Lofton not Rays' best option
March, 10, 2008
From yesterday's St. Petersburg Times:
First, can I just say this: Kenny Lofton? Really?
Granted, he's sort of an amazing player. Since he turned 35 in 2002, Lofton hasn't finished a season with an OPS+ higher than 109 or lower than 95, which means he's essentially maintained his league-averageness without missing a single beat. But is he really right for the Rays? This is a team that recently traded Delmon Young and Elijah Dukes because they had too many outfielders. Yes, at the moment they're looking a bit thin, but that's mostly because nobody talks about Justin Ruggiano as a viable option in right field. Ruggiano turns 26 next month and has only 14 at-bats in the majors. He strikes out a ton. But he's younger than Lofton, cheaper than Lofton, faster than Lofton, and has more power than Lofton.
Maybe there's another "frontline outfielder" available? Sure. Here are the best outfielders still looking for jobs: Reggie Sanders, Preston Wilson, Sammy Sosa, Orlando Palmeiro. Really. Well, and Bonds. Barry Bonds. But that notion's already been considered and, it seems, discarded. Those other guys were all fine players in their time, but in each case that time has now been over for a few years.
If Baldelli can't play, the Rays still have Jonny Gomes, Cliff Floyd, and Ruggiano to fill two slots: right field and DH. Floyd bats lefty; the other two are righties. None of the three has much chance of being great -- Gomes' outstanding 2005 now seems like a long time ago -- but all three could be good. It really shouldn't be so hard to cobble together a reasonably productive twosome from that group. At least until Floyd pulls or strains or ruptures something.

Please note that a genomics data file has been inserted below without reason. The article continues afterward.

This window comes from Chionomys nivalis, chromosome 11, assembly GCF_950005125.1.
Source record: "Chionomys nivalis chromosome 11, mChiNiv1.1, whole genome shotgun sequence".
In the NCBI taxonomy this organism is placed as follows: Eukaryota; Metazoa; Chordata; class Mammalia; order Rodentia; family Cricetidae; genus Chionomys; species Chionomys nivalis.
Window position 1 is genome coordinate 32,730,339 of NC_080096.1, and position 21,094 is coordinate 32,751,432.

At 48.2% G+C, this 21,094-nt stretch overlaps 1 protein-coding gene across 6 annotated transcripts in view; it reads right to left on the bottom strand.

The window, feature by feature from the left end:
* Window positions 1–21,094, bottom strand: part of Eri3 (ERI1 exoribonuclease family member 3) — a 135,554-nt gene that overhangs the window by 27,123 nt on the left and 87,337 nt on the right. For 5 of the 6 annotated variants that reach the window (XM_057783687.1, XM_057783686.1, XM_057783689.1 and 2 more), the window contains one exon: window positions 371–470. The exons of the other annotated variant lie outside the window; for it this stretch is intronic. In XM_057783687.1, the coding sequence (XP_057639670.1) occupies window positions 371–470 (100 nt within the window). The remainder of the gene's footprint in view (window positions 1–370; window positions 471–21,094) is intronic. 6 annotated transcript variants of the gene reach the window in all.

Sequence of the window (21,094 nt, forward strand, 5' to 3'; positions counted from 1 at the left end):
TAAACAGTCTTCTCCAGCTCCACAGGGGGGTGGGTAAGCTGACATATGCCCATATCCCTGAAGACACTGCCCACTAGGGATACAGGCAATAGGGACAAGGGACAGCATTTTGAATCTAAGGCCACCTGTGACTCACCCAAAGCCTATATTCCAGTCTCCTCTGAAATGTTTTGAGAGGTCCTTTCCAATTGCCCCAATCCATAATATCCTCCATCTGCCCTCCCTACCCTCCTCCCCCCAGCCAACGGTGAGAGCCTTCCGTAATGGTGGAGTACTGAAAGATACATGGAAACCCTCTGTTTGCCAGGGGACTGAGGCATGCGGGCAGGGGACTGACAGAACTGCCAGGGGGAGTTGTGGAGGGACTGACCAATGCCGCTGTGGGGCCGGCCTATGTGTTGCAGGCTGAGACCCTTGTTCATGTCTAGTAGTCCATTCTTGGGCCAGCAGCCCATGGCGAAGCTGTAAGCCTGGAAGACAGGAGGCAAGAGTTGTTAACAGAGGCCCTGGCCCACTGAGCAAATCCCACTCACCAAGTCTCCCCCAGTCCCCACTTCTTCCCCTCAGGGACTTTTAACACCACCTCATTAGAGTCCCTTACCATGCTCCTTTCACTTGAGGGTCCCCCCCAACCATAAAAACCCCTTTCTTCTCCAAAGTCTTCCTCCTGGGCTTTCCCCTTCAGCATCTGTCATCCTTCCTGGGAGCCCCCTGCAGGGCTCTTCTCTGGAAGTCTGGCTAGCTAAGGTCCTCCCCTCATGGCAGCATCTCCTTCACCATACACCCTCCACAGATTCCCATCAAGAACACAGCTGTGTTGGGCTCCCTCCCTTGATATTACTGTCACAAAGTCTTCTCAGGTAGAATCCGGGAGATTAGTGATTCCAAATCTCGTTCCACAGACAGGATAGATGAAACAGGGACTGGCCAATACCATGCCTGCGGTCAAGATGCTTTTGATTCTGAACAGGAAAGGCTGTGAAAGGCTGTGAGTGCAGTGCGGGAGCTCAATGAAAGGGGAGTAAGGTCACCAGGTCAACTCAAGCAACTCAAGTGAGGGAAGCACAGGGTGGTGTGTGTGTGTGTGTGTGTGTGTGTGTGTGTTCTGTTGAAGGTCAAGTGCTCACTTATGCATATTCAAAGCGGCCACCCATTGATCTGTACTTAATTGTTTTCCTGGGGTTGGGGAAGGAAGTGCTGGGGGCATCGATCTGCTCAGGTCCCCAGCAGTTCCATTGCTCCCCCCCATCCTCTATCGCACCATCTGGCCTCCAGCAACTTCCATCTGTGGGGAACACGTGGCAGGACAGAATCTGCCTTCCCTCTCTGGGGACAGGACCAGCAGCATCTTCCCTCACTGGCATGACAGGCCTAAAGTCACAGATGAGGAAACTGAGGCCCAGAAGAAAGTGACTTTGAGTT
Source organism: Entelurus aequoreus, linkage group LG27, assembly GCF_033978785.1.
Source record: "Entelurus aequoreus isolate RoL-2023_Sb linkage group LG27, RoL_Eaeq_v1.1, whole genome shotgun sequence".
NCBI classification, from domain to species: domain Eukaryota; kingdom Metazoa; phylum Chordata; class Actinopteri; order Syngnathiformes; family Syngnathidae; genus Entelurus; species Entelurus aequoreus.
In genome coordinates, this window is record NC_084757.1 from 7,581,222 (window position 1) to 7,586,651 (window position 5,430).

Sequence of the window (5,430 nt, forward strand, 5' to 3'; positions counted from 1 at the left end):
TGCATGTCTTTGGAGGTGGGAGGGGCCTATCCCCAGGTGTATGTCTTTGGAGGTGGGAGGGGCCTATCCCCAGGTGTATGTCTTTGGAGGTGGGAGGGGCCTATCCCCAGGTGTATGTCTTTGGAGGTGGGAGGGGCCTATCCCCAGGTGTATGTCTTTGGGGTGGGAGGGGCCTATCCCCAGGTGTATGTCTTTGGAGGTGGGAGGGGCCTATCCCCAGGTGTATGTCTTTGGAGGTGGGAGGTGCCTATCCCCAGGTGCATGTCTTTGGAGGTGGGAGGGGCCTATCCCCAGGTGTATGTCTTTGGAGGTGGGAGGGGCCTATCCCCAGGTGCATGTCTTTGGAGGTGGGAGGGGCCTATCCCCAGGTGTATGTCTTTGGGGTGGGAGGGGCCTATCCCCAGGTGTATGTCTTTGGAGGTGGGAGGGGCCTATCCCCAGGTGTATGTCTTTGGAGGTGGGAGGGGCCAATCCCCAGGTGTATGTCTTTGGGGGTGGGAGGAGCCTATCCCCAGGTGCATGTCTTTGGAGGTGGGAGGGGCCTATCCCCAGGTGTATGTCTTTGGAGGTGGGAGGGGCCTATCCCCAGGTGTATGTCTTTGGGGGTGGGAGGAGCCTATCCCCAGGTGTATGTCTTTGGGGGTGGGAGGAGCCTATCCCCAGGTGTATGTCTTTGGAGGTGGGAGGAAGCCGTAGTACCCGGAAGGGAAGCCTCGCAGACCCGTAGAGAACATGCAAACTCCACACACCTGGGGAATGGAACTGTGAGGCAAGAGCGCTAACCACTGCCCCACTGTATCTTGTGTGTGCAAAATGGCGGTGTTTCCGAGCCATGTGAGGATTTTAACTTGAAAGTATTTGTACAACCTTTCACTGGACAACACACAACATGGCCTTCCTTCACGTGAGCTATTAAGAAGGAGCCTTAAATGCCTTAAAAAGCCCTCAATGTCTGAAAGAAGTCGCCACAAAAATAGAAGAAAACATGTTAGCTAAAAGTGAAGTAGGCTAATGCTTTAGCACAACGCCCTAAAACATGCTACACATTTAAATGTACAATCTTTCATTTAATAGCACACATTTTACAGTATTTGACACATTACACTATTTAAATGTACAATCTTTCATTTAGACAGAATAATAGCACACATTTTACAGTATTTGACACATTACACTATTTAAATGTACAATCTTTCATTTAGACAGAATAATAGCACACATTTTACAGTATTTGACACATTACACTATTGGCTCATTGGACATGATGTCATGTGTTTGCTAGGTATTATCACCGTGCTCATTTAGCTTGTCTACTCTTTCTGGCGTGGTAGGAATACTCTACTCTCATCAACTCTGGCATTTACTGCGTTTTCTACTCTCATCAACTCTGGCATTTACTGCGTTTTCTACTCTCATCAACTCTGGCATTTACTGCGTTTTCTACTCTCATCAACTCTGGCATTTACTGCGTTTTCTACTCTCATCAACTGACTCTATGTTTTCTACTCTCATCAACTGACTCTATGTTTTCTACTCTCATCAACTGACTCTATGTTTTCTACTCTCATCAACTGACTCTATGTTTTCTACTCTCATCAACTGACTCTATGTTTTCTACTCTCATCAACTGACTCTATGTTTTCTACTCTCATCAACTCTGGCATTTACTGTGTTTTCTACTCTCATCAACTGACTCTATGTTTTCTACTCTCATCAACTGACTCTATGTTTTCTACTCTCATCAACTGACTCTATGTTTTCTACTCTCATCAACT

Finally, for you younger readers, it's worth remembering that five years ago it was fashionable to compare Baldelli to Joe DiMaggio. With a straight face.
TAMPA -- Manager Joe Maddon said Saturday that the Rays need to know something definitive in the next week about the availability of OF Rocco Baldelli. That's important for this season, as the Rays have to have an idea of when, how often and in what role he can contribute, and whether they may need to seek another frontline outfielder from outside the organization (Kenny Lofton?). "Over the course of the next week, something's probably got to give in a positive direction to know that he's going to be able to get out there with any kind of regularity," Maddon said. "You're looking to get nine innings, whether it's as a DH or an outfielder. So I'd say the next week is going to be very vital, or important, to determine that." But with what seems to be a growing question -- if Baldelli, 26, can come back to play at all -- comes an expensive decision facing the Rays in the next three weeks. Under terms of the long-term deal signed in December 2005, the Rays have to decide by April 1 on Baldelli's 2009 option. And given his uncertain future, neither choice may be appealing -- giving him $4-million and free agency after this season, or committing $8-million to keep him for at least two more years. If they decline -- which seems most likely -- they pay a $4-million buyout and allow him to be a free agent after the season, though they could re-sign him then. If they pick up the option, they have him for $6-million in 2009, and are on the hook for at least a $2-million buyout on a combined 2010-11 option for $17-million total. At the least, Baldelli -- sidelined with undefined leg muscle problems -- will end up with $9-million for the first years of the deal. But if he doesn't play again, it probably doesn't mean much.